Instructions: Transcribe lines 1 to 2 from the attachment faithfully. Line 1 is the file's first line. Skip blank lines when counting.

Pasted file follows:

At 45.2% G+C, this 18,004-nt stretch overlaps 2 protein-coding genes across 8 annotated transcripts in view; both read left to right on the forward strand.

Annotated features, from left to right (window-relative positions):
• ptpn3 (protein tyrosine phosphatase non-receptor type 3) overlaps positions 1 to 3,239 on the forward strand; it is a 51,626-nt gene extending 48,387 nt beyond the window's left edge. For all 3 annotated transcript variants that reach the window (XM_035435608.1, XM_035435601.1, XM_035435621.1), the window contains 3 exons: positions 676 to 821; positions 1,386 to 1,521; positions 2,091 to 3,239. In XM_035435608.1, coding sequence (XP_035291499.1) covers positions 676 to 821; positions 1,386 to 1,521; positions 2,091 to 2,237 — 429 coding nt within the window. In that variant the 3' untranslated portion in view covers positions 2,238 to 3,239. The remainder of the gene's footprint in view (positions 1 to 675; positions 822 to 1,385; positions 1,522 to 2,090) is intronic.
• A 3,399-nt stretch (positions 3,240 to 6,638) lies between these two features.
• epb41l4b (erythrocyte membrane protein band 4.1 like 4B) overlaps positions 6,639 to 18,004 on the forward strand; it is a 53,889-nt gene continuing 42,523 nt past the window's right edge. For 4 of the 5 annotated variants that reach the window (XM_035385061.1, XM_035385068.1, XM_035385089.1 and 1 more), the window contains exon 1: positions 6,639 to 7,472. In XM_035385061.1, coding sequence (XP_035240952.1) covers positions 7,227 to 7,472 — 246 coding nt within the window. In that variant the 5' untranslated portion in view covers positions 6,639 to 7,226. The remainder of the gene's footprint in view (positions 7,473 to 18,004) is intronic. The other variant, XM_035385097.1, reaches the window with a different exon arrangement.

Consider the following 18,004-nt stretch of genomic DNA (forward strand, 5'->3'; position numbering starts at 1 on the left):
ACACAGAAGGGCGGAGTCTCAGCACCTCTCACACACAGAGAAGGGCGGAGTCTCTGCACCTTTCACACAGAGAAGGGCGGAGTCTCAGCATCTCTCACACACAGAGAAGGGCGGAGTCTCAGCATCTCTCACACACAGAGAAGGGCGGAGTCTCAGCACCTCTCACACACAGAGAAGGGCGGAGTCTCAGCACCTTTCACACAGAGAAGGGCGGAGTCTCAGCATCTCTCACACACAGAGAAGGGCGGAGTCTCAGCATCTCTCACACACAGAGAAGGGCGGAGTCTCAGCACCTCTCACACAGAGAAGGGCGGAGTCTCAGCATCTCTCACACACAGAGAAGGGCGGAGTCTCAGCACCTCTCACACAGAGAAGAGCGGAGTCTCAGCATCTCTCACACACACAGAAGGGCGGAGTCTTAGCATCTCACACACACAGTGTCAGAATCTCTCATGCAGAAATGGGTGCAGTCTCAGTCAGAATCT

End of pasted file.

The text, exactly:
At 45.2% G+C, this 18,004-nt stretch overlaps 2 protein-coding genes across 8 annotated transcripts in view; both read left to right on the forward strand.

Annotated features, from left to right (window-relative positions):